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Early Feasibility Testing and Engineering Development of the Transapical Approach for the HeartWare MVAD Ventricular Assist System

Tamez, Daniel*; LaRose, Jeffrey A.*; Shambaugh, Charles*; Chorpenning, Katherine*; Soucy, Kevin G.*†‡; Sobieski, Michael A.; Sherwood, Leslie§; Giridharan, Guruprasad A.†‡; Monreal, Gretel; Koenig, Steven C.†‡; Slaughter, Mark S.†‡

doi: 10.1097/MAT.0000000000000038
Adult Circulatory Support

Implantation of ventricular assist devices (VADs) for the treatment of end-stage heart failure (HF) falls decidedly short of clinical demand, which exceeds 100,000 HF patients per year. Ventricular assist device implantation often requires major surgical intervention with associated risk of adverse events and long recovery periods. To address these limitations, HeartWare, Inc. has developed a platform of miniature ventricular devices with progressively reduced surgical invasiveness and innovative patient peripherals. One surgical implant concept is a transapical version of the miniaturized left ventricular assist device (MVAD). The HeartWare MVAD Pump is a small, continuous-flow, full-support device that has a displacement volume of 22 ml. A new cannula configuration has been developed for transapical implantation, where the outflow cannula is positioned across the aortic valve. The two primary objectives for this feasibility study were to evaluate anatomic fit and surgical approach and efficacy of the transapical MVAD configuration. Anatomic fit and surgical approach were demonstrated using human cadavers (n = 4). Efficacy was demonstrated in acute (n = 2) and chronic (n = 1) bovine model experiments and assessed by improvements in hemodynamics, biocompatibility, flow dynamics, and histopathology. Potential advantages of the MVAD Pump include flow support in the same direction as the native ventricle, elimination of cardiopulmonary bypass, and minimally invasive implantation.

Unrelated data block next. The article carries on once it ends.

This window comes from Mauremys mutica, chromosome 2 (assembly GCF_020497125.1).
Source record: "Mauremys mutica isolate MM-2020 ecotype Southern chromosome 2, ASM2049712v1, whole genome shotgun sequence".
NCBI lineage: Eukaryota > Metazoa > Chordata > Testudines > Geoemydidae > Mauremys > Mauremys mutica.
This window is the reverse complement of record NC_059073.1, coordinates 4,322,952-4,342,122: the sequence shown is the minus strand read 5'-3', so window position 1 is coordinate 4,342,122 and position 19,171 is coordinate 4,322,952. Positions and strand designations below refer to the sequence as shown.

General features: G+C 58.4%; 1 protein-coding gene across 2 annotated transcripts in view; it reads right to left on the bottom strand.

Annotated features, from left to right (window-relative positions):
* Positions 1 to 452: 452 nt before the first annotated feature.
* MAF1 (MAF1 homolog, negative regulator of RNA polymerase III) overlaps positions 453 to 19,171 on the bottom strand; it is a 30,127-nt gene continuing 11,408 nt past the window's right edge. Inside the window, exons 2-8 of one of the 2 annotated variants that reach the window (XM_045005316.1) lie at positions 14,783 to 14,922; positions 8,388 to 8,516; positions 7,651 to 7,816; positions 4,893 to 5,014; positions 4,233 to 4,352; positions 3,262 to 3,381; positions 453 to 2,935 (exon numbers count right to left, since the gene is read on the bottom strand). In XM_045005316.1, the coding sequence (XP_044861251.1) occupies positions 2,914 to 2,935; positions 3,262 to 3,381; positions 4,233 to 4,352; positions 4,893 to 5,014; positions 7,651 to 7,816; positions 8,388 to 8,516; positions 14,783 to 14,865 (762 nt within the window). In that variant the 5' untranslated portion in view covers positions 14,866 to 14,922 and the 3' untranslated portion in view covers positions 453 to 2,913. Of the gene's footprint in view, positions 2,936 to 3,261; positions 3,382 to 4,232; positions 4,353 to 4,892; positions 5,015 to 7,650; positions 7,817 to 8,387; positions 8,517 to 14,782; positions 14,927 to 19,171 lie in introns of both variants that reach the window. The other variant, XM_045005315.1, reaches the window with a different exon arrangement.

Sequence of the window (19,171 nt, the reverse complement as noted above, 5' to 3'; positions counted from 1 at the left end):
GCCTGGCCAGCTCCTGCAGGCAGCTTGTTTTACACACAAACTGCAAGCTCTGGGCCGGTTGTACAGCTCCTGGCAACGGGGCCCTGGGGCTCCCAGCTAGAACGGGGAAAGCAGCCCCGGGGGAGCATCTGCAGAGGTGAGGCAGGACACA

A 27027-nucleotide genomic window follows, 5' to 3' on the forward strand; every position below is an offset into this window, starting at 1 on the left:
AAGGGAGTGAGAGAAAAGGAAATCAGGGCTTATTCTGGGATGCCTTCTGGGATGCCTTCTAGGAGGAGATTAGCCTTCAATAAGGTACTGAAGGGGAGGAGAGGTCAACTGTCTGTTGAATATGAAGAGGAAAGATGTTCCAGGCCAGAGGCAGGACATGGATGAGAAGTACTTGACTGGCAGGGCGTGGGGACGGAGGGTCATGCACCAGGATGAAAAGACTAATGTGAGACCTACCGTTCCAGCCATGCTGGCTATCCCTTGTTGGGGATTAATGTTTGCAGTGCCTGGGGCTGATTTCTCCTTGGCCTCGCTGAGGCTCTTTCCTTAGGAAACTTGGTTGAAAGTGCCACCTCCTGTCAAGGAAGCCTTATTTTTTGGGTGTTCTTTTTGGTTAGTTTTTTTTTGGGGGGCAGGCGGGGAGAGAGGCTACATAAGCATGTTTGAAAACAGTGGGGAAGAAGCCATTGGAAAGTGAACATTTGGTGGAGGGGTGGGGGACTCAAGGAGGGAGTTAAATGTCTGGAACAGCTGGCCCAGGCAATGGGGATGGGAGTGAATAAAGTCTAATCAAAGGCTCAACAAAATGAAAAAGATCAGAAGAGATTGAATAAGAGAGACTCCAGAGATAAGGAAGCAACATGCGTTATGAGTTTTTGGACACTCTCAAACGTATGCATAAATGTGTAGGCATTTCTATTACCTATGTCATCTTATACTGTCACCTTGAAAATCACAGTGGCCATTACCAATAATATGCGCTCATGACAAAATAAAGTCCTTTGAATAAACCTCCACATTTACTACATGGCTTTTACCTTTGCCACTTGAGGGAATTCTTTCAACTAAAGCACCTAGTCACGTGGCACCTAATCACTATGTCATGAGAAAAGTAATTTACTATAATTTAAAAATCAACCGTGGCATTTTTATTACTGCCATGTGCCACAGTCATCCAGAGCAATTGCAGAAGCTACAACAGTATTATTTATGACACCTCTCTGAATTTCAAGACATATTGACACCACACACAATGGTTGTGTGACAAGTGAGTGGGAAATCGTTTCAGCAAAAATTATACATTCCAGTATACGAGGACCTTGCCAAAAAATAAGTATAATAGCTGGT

From the *HeartWare, Inc., Miami Lakes, Florida; Division of Thoracic and Cardiovascular Surgery, Cardiovascular Innovation Institute, University of Louisville, Louisville, Kentucky; Department of Bioengineering, University of Louisville, Louisville, Kentucky; and §Research Resources Facilities (RRF), University of Louisville, Louisville, Kentucky.

Submitted for consideration July 2013; accepted for publication in revised form November 2013.

Disclosure: Funding for this study was supported by NIH SBIR phase I grant number 1R43HL103014-01A1 (PI: Dan Tamez). Daniel Tamez, Jeffrey A. LaRose, Charles Shambaugh, Katherine Chorpenning are employees of HeartWare. Mark Slaughter has received an education and training grant from HeartWare. For the remaining authors, no conflicts of interest were declared.

Reprint Requests: Mark S. Slaughter, MD, Division of Thoracic and Cardiovascular Surgery, University of Louisville, 201 Abraham Flexner Way, Suite 1200, Louisville, KY 40202. Email: Mark.slaughter@louisville.edu.

Copyright © 2014 by the American Society for Artificial Internal Organs